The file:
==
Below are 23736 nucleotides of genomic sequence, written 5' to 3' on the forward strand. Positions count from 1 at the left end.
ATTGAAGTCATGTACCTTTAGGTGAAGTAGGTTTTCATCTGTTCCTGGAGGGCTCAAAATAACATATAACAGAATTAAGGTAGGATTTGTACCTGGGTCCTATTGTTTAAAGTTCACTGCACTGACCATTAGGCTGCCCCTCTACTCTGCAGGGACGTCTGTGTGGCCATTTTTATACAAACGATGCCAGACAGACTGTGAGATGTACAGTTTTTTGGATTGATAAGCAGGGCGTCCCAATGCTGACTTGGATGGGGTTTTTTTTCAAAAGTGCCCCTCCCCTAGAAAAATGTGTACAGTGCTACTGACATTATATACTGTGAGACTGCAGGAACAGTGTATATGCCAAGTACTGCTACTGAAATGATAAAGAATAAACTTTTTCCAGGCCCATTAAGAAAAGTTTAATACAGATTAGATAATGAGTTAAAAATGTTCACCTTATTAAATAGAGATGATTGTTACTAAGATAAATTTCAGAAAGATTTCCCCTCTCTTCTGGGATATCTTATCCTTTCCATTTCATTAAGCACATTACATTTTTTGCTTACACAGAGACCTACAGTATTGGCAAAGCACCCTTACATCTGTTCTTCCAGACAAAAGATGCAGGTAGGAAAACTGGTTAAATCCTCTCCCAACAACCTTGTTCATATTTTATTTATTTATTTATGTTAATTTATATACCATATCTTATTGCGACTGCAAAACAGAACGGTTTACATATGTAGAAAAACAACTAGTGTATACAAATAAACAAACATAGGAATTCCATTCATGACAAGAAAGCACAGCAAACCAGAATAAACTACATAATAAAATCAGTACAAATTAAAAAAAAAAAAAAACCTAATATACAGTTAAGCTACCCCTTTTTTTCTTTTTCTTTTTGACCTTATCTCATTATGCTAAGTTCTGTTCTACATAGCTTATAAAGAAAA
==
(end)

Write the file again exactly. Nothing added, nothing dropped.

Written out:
Below are 23736 nucleotides of genomic sequence, written 5' to 3' on the forward strand. Positions count from 1 at the left end.
ATTGAAGTCATGTACCTTTAGGTGAAGTAGGTTTTCATCTGTTCCTGGAGGGCTCAAAATAACATATAACAGAATTAAGGTAGGATTTGTACCTGGGTCCTATTGTTTAAAGTTCACTGCACTGACCATTAGGCTGCCCCTCTACTCTGCAGGGACGTCTGTGTGGCCATTTTTATACAAACGATGCCAGACAGACTGTGAGATGTACAGTTTTTTGGATTGATAAGCAGGGCGTCCCAATGCTGACTTGGATGGGGTTTTTTTTCAAAAGTGCCCCTCCCCTAGAAAAATGTGTACAGTGCTACTGACATTATATACTGTGAGACTGCAGGAACAGTGTATATGCCAAGTACTGCTACTGAAATGATAAAGAATAAACTTTTTCCAGGCCCATTAAGAAAAGTTTAATACAGATTAGATAATGAGTTAAAAATGTTCACCTTATTAAATAGAGATGATTGTTACTAAGATAAATTTCAGAAAGATTTCCCCTCTCTTCTGGGATATCTTATCCTTTCCATTTCATTAAGCACATTACATTTTTTGCTTACACAGAGACCTACAGTATTGGCAAAGCACCCTTACATCTGTTCTTCCAGACAAAAGATGCAGGTAGGAAAACTGGTTAAATCCTCTCCCAACAACCTTGTTCATATTTTATTTATTTATTTATGTTAATTTATATACCATATCTTATTGCGACTGCAAAACAGAACGGTTTACATATGTAGAAAAACAACTAGTGTATACAAATAAACAAACATAGGAATTCCATTCATGACAAGAAAGCACAGCAAACCAGAATAAACTACATAATAAAATCAGTACAAATTAAAAAAAAAAAAAAACCTAATATACAGTTAAGCTACCCCTTTTTTTCTTTTTCTTTTTGACCTTATCTCATTATGCTAAGTTCTGTTCTACATAGCTTATAAAGAAAA